But how do we recreate this in writing form without video game short-cuts? As in the game, it starts with character. While a reader can’t direct the actions of your characters, if you delve deep into the mind state of your viewpoint characters and ensure that the actions of the character are so well-grounded that they feel almost inevitable, you can transport the reader into the mind of that character fully. Make the reader understand and believe in the actions of the character and you will reel them in.
In stark contrast to the total character immersion of The Last of Us we have the total world immersion of Elder Scrolls V: Skyrim. An open world fantasy role playing game, Skyrim has no structured plot per se, only a series of quests that you unlock by exploring the vast world of the game. There are two sets of “main” plot quests, but they (and all the rest of the quests) are entirely optional. Accomplishing some quests will make others unavailable, as everything is interconnected. I still remember when my character was offered a chance to join the Dark Brotherhood (guild of assassins) and had to choose between several people to assassinate to complete my initiation. Instead I turned on my Brotherhood contact and after dispatching them, I got a message that several quests were permanently failed. But then a new message flashed up on the screen: “NEW QUEST: DESTROY THE DARK BROTHERHOOD.” Niiiiiice.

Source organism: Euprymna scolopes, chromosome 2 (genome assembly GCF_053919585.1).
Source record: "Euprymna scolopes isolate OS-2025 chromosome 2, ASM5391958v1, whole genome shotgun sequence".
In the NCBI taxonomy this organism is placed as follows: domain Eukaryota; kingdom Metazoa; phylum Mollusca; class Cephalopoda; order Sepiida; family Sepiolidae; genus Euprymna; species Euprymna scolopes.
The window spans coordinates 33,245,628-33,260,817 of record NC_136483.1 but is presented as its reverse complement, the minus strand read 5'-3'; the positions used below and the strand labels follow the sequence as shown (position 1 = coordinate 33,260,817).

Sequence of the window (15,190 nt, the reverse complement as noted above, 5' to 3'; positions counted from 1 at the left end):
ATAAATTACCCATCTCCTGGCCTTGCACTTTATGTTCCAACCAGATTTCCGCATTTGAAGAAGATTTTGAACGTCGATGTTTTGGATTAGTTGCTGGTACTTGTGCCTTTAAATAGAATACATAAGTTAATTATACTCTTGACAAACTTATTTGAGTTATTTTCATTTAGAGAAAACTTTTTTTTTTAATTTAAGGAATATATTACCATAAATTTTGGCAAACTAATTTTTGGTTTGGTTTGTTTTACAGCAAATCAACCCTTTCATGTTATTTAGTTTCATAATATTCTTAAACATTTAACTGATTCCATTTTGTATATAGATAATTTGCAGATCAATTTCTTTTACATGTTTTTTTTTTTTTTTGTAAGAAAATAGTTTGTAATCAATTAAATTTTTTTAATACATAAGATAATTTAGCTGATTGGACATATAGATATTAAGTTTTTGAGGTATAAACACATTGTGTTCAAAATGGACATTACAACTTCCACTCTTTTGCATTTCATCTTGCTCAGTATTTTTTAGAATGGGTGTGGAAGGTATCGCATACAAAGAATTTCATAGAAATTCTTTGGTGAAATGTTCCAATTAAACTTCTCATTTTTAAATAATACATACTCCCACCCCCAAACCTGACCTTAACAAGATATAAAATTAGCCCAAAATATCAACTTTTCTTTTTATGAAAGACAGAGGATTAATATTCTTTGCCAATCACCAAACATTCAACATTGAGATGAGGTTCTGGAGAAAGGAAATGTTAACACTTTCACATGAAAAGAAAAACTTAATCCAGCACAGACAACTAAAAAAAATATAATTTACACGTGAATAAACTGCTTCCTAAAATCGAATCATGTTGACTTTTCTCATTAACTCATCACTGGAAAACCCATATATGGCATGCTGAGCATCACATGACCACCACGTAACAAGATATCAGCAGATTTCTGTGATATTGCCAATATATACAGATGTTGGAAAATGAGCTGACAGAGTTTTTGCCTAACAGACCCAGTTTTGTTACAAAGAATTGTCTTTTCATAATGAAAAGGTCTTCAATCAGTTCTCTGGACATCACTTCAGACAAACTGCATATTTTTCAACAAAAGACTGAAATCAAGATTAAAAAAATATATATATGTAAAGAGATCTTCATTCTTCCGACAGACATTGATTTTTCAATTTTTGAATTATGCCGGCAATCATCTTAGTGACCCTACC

This is an entirely different level of immersion, a game and a story where you literally have input into everything. But I’m not advocating we all start writing Choose Your Own Adventure novels, because you can still get this sense of total world immersion in a book with a fixed plot. The key is in the worldbuilding. Robert Jordan’s early Wheel of Time books did an outstanding job of building a working magic system where you could see exactly how the pieces fit together. He established the rules early on, then later when he had characters figure out how to bend the rules to achieve greater ends, it all felt very natural, like another set of laws for physics. If you focus on constructing your world so that all the pieces fit and move together in ways that the reader can see and appreciate, you can achieve something similar.
So we’ve gone over immersion by character and immersion by worldbuilding. And now, the promised warning: with great immersion comes great expectations and therefore great responsibility. The more a player (or reader) feels they have a stake in a particular story, the more they start to dictate in their mind how that story “should” end. With enough readers or players, there’s going to be a pretty large divergence in expectations. I’m sure everyone has their own example, but it’s worth remember that the more investment the person has put into the story, the greater the anger if they feel the writer doesn’t stick the landing. And if you have enough readers, you won’t be able to please everyone.
Of course, I suspect that for most of us, that’s a problem we’d relish having.